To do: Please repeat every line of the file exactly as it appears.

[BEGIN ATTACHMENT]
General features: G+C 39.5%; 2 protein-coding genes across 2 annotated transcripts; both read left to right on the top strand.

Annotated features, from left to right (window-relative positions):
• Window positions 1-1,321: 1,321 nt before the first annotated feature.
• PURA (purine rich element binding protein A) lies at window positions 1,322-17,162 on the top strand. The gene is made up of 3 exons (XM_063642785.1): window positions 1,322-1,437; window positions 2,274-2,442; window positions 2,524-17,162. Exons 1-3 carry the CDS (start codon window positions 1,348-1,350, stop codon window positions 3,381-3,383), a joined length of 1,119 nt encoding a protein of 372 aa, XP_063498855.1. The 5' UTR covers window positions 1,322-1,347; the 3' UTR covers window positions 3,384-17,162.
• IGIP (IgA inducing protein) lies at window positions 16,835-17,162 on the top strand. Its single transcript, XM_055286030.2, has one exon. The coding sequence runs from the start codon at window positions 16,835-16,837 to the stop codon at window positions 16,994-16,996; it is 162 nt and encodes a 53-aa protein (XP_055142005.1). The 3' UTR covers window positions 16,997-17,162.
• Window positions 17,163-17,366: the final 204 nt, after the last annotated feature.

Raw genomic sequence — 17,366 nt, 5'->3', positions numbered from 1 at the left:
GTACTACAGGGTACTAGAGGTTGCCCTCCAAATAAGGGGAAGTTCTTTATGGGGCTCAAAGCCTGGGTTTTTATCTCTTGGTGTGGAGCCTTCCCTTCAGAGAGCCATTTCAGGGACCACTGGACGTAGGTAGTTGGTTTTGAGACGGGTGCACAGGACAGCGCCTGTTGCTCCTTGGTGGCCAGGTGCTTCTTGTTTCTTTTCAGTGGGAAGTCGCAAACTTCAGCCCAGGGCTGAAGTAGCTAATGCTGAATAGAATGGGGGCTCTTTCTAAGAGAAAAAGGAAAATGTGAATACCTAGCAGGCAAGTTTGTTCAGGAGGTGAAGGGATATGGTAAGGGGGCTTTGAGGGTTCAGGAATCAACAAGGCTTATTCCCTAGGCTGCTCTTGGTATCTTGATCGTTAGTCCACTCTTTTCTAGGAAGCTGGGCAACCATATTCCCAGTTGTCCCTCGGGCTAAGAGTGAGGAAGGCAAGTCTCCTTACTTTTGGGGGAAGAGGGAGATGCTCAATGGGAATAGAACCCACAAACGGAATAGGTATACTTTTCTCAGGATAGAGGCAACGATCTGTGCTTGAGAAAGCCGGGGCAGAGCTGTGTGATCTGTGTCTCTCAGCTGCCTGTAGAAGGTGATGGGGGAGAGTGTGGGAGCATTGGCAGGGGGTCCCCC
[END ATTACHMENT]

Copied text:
General features: G+C 39.5%; 2 protein-coding genes across 2 annotated transcripts; both read left to right on the top strand.

Annotated features, from left to right (window-relative positions):
• Window positions 1-1,321: 1,321 nt before the first annotated feature.
• PURA (purine rich element binding protein A) lies at window positions 1,322-17,162 on the top strand. The gene is made up of 3 exons (XM_063642785.1): window positions 1,322-1,437; window positions 2,274-2,442; window positions 2,524-17,162. Exons 1-3 carry the CDS (start codon window positions 1,348-1,350, stop codon window positions 3,381-3,383), a joined length of 1,119 nt encoding a protein of 372 aa, XP_063498855.1. The 5' UTR covers window positions 1,322-1,347; the 3' UTR covers window positions 3,384-17,162.
• IGIP (IgA inducing protein) lies at window positions 16,835-17,162 on the top strand. Its single transcript, XM_055286030.2, has one exon. The coding sequence runs from the start codon at window positions 16,835-16,837 to the stop codon at window positions 16,994-16,996; it is 162 nt and encodes a 53-aa protein (XP_055142005.1). The 3' UTR covers window positions 16,997-17,162.
• Window positions 17,163-17,366: the final 204 nt, after the last annotated feature.

Raw genomic sequence — 17,366 nt, 5'->3', positions numbered from 1 at the left:
GTACTACAGGGTACTAGAGGTTGCCCTCCAAATAAGGGGAAGTTCTTTATGGGGCTCAAAGCCTGGGTTTTTATCTCTTGGTGTGGAGCCTTCCCTTCAGAGAGCCATTTCAGGGACCACTGGACGTAGGTAGTTGGTTTTGAGACGGGTGCACAGGACAGCGCCTGTTGCTCCTTGGTGGCCAGGTGCTTCTTGTTTCTTTTCAGTGGGAAGTCGCAAACTTCAGCCCAGGGCTGAAGTAGCTAATGCTGAATAGAATGGGGGCTCTTTCTAAGAGAAAAAGGAAAATGTGAATACCTAGCAGGCAAGTTTGTTCAGGAGGTGAAGGGATATGGTAAGGGGGCTTTGAGGGTTCAGGAATCAACAAGGCTTATTCCCTAGGCTGCTCTTGGTATCTTGATCGTTAGTCCACTCTTTTCTAGGAAGCTGGGCAACCATATTCCCAGTTGTCCCTCGGGCTAAGAGTGAGGAAGGCAAGTCTCCTTACTTTTGGGGGAAGAGGGAGATGCTCAATGGGAATAGAACCCACAAACGGAATAGGTATACTTTTCTCAGGATAGAGGCAACGATCTGTGCTTGAGAAAGCCGGGGCAGAGCTGTGTGATCTGTGTCTCTCAGCTGCCTGTAGAAGGTGATGGGGGAGAGTGTGGGAGCATTGGCAGGGGGTCCCCC